Wednesday, March 23, 2011

Diamond Price Bubble

National Jeweler online published this editorial recently.  I thought it interesting enough to share in light of the economy and people not thinking that diamonds are selling during these times.

Obviously they are:

 

Moscow--The head of Russian diamond mining giant Alrosa told Bloomberg Television that diamond prices are climbing faster than expected and could create a price bubble, just as they did prior to the financial crisis in 2008.  

In a recent interview, Fyodor Andreev said the Russian diamond miner increased its rough prices by 5 percent at the end of 2010, and prices are up another 10 percent just a few months into 2011. In total, rough prices are now 8 percent higher than they were before the economic crisis hit in the fall of 2008, he said.  (Bolding mine as I think this is crucial!)

He told Bloomberg that continually climbing rough prices, which sometimes top prices of polished gems, are a “dangerous signal” that the market will see another price bubble.

News of rising rough diamond prices--as well as an increase in polished prices--have been creating a buzz in the industry for a few months due to increased demand from both emerging markets, such as China and India, and recovering markets, such as the United States.

Last month, IDEX Online reported that De Beers rough distribution arm, the Diamond Trading Co. (DTC) increased prices at least 4 to 8 percent at its latest sight. And earlier this month, IDEX Online reported that polished diamond prices had recovered to near pre-economic crisis levels.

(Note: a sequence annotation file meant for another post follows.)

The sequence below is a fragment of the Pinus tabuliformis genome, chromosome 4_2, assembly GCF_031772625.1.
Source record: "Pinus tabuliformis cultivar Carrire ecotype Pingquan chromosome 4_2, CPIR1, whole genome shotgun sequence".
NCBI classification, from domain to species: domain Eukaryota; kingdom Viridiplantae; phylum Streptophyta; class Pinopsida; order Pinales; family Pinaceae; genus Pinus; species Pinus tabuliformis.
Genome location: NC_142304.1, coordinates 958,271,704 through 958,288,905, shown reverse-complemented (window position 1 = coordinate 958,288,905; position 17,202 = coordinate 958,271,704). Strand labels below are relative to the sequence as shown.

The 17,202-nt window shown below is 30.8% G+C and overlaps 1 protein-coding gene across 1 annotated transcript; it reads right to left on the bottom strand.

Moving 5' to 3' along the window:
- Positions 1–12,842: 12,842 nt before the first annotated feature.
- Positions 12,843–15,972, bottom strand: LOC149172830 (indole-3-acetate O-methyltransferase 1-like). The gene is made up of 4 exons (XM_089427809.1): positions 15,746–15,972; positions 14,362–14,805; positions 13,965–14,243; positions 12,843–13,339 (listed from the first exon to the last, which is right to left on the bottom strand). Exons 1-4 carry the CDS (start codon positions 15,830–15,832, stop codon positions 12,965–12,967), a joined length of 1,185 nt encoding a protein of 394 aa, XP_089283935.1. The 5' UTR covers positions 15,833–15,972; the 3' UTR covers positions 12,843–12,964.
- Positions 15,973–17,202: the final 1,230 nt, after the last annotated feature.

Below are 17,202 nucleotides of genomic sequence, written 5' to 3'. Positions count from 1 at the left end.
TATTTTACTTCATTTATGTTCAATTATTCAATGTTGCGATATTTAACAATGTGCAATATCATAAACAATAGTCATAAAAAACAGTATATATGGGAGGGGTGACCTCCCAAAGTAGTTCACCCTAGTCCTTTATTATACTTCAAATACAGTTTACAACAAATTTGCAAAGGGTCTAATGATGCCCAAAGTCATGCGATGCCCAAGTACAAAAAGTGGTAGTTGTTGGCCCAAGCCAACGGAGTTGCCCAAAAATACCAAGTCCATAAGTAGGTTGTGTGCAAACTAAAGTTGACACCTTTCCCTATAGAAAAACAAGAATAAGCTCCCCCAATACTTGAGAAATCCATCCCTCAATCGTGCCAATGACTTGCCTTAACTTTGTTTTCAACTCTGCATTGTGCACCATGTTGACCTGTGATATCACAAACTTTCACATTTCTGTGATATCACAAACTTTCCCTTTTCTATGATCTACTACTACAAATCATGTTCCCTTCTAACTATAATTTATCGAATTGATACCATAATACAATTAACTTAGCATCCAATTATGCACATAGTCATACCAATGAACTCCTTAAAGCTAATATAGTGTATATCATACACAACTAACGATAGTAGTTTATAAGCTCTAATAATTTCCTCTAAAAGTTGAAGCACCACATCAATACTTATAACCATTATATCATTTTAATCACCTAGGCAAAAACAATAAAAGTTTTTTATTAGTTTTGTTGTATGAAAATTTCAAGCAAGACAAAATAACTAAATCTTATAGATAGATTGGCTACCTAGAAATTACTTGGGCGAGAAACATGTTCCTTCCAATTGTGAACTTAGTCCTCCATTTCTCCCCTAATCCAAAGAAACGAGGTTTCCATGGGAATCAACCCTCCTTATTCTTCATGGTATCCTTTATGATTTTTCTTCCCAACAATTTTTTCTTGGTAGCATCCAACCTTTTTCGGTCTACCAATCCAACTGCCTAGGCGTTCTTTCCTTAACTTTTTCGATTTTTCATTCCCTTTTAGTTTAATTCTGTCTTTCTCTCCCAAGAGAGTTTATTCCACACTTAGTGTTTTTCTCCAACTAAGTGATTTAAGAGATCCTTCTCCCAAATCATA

2 comments:

Anonymous said...

Sorry im lost in here but i need a better understanding on this 18kGP stamp on a cross knecklas i have :( it has the look of wht gold, 5 yellow pointed oblong stones and a small center diamond but dont look as if it wore of and the stamp on the solid oval loop for the chain is a nice solid stamp. Is it junk? Lol plz help :/

Wink Jones said...

Back in the 70's the Feds changed the rules on gold karatage. for many years the standard was + or - .50kt tolerance on gold without solder joints and up to 1 full karat on gold with solder joints. I.e. gold stamped 18kt could be as low as 17kt if it had solder joints and 17.5kt if no solder joints were present.

As the date for enforcement loomed wholesalers and manufacturers were looking for a way to distinguish the new from the old so they came up with the "Plumb gold" stamp such as 18ktP to indicate

It was tightened up to .10kt tolerance + or -. Thus 18ktP means that the gold in the piece is at least 17.9kt if there are no solder joints and can be as low as 1.5kts if there are solder joints. (Solder is a lower karat than the metal it is soldering so that it will melt before the item being soldered is.

Wink